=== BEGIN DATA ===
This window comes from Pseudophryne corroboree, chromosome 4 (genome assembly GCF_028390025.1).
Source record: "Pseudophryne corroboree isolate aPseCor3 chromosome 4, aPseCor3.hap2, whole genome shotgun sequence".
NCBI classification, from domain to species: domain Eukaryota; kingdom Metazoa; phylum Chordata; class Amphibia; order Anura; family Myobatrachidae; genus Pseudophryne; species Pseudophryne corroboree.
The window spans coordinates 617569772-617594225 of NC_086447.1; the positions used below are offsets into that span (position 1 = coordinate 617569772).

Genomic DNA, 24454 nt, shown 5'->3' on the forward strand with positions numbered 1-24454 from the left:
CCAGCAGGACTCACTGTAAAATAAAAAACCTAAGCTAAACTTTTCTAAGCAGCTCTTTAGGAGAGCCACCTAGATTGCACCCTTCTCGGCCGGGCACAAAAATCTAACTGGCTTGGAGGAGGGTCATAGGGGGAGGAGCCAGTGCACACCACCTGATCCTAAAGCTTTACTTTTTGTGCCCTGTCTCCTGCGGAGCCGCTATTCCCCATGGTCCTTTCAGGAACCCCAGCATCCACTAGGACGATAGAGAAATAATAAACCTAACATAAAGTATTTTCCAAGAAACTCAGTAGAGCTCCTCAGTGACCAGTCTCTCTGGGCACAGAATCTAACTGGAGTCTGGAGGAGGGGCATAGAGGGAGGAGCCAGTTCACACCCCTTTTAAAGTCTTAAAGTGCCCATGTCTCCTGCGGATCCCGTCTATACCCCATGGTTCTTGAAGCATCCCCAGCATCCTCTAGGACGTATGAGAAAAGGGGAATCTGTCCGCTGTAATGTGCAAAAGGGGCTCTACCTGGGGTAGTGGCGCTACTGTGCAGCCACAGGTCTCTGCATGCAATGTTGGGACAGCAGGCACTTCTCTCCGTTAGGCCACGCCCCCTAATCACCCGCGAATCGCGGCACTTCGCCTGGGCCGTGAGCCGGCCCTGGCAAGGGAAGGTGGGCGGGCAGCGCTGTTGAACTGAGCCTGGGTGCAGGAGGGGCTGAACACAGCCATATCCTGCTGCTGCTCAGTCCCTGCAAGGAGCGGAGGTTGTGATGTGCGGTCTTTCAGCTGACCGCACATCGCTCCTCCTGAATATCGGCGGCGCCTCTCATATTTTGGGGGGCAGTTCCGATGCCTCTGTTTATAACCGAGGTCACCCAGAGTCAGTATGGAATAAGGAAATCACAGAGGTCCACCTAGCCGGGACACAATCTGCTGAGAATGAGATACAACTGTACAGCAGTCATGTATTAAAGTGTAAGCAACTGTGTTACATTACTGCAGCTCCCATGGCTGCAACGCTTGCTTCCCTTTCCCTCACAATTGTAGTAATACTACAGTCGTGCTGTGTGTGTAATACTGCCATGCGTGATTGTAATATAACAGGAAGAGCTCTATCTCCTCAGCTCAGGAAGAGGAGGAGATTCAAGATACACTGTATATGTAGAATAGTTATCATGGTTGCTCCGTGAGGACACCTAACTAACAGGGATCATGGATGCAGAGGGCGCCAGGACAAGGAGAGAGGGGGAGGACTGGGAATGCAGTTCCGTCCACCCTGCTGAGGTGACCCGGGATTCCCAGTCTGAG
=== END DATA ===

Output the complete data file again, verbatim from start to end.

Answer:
This window comes from Pseudophryne corroboree, chromosome 4 (genome assembly GCF_028390025.1).
Source record: "Pseudophryne corroboree isolate aPseCor3 chromosome 4, aPseCor3.hap2, whole genome shotgun sequence".
NCBI classification, from domain to species: domain Eukaryota; kingdom Metazoa; phylum Chordata; class Amphibia; order Anura; family Myobatrachidae; genus Pseudophryne; species Pseudophryne corroboree.
The window spans coordinates 617569772-617594225 of NC_086447.1; the positions used below are offsets into that span (position 1 = coordinate 617569772).

Genomic DNA, 24454 nt, shown 5'->3' on the forward strand with positions numbered 1-24454 from the left:
CCAGCAGGACTCACTGTAAAATAAAAAACCTAAGCTAAACTTTTCTAAGCAGCTCTTTAGGAGAGCCACCTAGATTGCACCCTTCTCGGCCGGGCACAAAAATCTAACTGGCTTGGAGGAGGGTCATAGGGGGAGGAGCCAGTGCACACCACCTGATCCTAAAGCTTTACTTTTTGTGCCCTGTCTCCTGCGGAGCCGCTATTCCCCATGGTCCTTTCAGGAACCCCAGCATCCACTAGGACGATAGAGAAATAATAAACCTAACATAAAGTATTTTCCAAGAAACTCAGTAGAGCTCCTCAGTGACCAGTCTCTCTGGGCACAGAATCTAACTGGAGTCTGGAGGAGGGGCATAGAGGGAGGAGCCAGTTCACACCCCTTTTAAAGTCTTAAAGTGCCCATGTCTCCTGCGGATCCCGTCTATACCCCATGGTTCTTGAAGCATCCCCAGCATCCTCTAGGACGTATGAGAAAAGGGGAATCTGTCCGCTGTAATGTGCAAAAGGGGCTCTACCTGGGGTAGTGGCGCTACTGTGCAGCCACAGGTCTCTGCATGCAATGTTGGGACAGCAGGCACTTCTCTCCGTTAGGCCACGCCCCCTAATCACCCGCGAATCGCGGCACTTCGCCTGGGCCGTGAGCCGGCCCTGGCAAGGGAAGGTGGGCGGGCAGCGCTGTTGAACTGAGCCTGGGTGCAGGAGGGGCTGAACACAGCCATATCCTGCTGCTGCTCAGTCCCTGCAAGGAGCGGAGGTTGTGATGTGCGGTCTTTCAGCTGACCGCACATCGCTCCTCCTGAATATCGGCGGCGCCTCTCATATTTTGGGGGGCAGTTCCGATGCCTCTGTTTATAACCGAGGTCACCCAGAGTCAGTATGGAATAAGGAAATCACAGAGGTCCACCTAGCCGGGACACAATCTGCTGAGAATGAGATACAACTGTACAGCAGTCATGTATTAAAGTGTAAGCAACTGTGTTACATTACTGCAGCTCCCATGGCTGCAACGCTTGCTTCCCTTTCCCTCACAATTGTAGTAATACTACAGTCGTGCTGTGTGTGTAATACTGCCATGCGTGATTGTAATATAACAGGAAGAGCTCTATCTCCTCAGCTCAGGAAGAGGAGGAGATTCAAGATACACTGTATATGTAGAATAGTTATCATGGTTGCTCCGTGAGGACACCTAACTAACAGGGATCATGGATGCAGAGGGCGCCAGGACAAGGAGAGAGGGGGAGGACTGGGAATGCAGTTCCGTCCACCCTGCTGAGGTGACCCGGGATTCCCAGTCTGAG